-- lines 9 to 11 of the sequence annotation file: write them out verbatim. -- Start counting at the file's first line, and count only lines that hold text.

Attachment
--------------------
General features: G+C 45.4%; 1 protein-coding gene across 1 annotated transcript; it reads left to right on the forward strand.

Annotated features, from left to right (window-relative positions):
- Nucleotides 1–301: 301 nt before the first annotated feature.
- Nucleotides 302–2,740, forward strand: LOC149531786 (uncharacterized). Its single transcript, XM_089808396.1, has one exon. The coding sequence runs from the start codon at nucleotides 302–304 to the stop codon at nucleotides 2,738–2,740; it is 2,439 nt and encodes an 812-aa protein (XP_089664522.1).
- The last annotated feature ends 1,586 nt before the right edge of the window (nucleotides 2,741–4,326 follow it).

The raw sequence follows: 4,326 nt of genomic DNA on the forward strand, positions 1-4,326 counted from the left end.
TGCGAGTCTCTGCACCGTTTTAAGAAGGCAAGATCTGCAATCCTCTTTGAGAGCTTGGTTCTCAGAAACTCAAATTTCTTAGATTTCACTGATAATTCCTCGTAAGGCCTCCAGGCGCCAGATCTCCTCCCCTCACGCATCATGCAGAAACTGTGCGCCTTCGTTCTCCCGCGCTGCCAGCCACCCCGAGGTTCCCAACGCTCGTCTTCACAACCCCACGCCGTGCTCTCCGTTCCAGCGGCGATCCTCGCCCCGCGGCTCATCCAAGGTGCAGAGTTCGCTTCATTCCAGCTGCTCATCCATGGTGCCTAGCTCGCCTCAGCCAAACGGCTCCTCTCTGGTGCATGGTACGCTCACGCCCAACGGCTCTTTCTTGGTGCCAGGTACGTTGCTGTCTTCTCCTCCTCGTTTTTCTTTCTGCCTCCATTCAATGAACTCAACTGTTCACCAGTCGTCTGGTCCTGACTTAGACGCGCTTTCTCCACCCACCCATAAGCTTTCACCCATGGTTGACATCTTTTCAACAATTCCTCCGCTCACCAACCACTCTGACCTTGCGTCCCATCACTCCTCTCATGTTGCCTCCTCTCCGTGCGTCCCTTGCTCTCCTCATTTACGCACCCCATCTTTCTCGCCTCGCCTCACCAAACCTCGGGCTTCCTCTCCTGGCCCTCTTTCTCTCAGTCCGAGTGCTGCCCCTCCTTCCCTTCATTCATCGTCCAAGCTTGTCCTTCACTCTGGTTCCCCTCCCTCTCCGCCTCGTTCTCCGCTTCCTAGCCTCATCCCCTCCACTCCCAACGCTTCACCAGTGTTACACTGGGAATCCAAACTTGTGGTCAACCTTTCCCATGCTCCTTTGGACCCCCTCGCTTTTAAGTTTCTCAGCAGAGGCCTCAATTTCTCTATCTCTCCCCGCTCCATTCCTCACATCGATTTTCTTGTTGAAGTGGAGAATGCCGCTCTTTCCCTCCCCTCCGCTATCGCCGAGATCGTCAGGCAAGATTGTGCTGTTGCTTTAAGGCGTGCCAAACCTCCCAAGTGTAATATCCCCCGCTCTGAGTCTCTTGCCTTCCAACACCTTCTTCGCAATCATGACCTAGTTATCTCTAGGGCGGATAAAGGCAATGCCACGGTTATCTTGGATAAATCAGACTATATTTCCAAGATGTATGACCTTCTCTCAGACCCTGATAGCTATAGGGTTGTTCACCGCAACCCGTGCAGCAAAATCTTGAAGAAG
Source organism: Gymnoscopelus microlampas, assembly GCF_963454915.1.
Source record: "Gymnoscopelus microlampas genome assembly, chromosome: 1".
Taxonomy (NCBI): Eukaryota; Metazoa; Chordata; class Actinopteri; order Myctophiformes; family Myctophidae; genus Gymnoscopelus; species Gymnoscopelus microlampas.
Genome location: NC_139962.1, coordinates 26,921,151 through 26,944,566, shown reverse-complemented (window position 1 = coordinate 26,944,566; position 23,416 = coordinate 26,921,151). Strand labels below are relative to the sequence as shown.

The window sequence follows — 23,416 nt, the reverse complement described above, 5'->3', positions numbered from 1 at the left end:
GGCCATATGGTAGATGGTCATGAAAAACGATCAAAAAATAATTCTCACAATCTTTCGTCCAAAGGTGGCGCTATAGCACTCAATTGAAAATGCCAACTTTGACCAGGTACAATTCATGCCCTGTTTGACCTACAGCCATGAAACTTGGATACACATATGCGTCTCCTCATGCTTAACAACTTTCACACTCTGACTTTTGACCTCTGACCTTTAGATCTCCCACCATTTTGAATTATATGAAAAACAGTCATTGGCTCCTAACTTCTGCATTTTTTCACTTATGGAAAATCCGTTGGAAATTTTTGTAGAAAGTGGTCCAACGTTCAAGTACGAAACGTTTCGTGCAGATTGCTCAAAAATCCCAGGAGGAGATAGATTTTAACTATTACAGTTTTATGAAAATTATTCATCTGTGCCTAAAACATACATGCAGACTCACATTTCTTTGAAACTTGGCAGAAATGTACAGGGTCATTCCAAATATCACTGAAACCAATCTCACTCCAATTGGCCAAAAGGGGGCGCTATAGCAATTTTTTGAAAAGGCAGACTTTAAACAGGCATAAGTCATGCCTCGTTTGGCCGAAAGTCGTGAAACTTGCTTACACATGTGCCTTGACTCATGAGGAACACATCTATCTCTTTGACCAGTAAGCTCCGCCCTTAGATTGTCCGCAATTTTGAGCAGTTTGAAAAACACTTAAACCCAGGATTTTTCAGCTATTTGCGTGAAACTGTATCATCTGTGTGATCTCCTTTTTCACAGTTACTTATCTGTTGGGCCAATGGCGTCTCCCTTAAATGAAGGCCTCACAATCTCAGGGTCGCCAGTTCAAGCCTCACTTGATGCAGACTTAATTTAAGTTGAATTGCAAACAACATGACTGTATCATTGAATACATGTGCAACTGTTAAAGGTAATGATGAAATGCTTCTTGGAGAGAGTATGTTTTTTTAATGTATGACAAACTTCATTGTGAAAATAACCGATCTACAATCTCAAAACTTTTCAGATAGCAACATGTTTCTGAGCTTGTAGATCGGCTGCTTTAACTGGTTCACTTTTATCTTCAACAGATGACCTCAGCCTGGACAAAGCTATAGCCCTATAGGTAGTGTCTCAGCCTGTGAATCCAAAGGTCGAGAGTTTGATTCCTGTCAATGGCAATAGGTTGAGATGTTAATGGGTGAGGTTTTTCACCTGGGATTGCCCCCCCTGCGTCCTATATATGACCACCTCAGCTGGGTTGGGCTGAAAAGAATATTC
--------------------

Source record: "Gymnoscopelus microlampas genome assembly, chromosome: 1".
Taxonomy (NCBI): Eukaryota; Metazoa; Chordata; class Actinopteri; order Myctophiformes; family Myctophidae; genus Gymnoscopelus; species Gymnoscopelus microlampas.
Genome location: NC_139962.1, coordinates 26,921,151 through 26,944,566, shown reverse-complemented (window position 1 = coordinate 26,944,566; position 23,416 = coordinate 26,921,151). Strand labels below are relative to the sequence as shown.